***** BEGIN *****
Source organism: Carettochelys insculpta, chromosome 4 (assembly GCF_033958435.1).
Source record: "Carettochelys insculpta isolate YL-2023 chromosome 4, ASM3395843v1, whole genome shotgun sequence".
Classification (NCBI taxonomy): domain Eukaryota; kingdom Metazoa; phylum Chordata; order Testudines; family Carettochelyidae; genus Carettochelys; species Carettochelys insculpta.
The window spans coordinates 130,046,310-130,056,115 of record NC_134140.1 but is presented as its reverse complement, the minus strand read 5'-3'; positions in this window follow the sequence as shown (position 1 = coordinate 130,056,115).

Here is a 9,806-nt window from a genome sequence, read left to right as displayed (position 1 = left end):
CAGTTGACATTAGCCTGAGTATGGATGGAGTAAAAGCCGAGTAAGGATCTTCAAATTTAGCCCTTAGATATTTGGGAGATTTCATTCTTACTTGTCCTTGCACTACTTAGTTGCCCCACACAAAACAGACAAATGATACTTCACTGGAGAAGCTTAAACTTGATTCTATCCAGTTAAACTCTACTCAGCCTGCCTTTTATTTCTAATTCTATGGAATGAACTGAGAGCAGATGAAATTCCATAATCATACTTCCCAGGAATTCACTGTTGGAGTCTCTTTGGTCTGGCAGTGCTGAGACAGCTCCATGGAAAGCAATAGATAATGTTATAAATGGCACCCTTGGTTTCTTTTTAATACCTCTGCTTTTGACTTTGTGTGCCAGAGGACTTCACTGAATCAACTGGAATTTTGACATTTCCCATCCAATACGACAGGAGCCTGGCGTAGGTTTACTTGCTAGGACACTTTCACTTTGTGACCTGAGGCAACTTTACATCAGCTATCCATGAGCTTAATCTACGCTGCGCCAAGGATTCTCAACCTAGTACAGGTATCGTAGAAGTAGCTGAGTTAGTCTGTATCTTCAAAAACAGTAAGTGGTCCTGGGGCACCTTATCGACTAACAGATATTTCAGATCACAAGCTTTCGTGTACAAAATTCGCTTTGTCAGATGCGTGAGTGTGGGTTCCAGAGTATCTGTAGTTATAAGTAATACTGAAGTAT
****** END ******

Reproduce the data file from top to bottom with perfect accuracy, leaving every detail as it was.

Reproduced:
Source organism: Carettochelys insculpta, chromosome 4 (assembly GCF_033958435.1).
Source record: "Carettochelys insculpta isolate YL-2023 chromosome 4, ASM3395843v1, whole genome shotgun sequence".
Classification (NCBI taxonomy): domain Eukaryota; kingdom Metazoa; phylum Chordata; order Testudines; family Carettochelyidae; genus Carettochelys; species Carettochelys insculpta.
The window spans coordinates 130,046,310-130,056,115 of record NC_134140.1 but is presented as its reverse complement, the minus strand read 5'-3'; positions in this window follow the sequence as shown (position 1 = coordinate 130,056,115).

Here is a 9,806-nt window from a genome sequence, read left to right as displayed (position 1 = left end):
CAGTTGACATTAGCCTGAGTATGGATGGAGTAAAAGCCGAGTAAGGATCTTCAAATTTAGCCCTTAGATATTTGGGAGATTTCATTCTTACTTGTCCTTGCACTACTTAGTTGCCCCACACAAAACAGACAAATGATACTTCACTGGAGAAGCTTAAACTTGATTCTATCCAGTTAAACTCTACTCAGCCTGCCTTTTATTTCTAATTCTATGGAATGAACTGAGAGCAGATGAAATTCCATAATCATACTTCCCAGGAATTCACTGTTGGAGTCTCTTTGGTCTGGCAGTGCTGAGACAGCTCCATGGAAAGCAATAGATAATGTTATAAATGGCACCCTTGGTTTCTTTTTAATACCTCTGCTTTTGACTTTGTGTGCCAGAGGACTTCACTGAATCAACTGGAATTTTGACATTTCCCATCCAATACGACAGGAGCCTGGCGTAGGTTTACTTGCTAGGACACTTTCACTTTGTGACCTGAGGCAACTTTACATCAGCTATCCATGAGCTTAATCTACGCTGCGCCAAGGATTCTCAACCTAGTACAGGTATCGTAGAAGTAGCTGAGTTAGTCTGTATCTTCAAAAACAGTAAGTGGTCCTGGGGCACCTTATCGACTAACAGATATTTCAGATCACAAGCTTTCGTGTACAAAATTCGCTTTGTCAGATGCGTGAGTGTGGGTTCCAGAGTATCTGTAGTTATAAGTAATACTGAAGTAT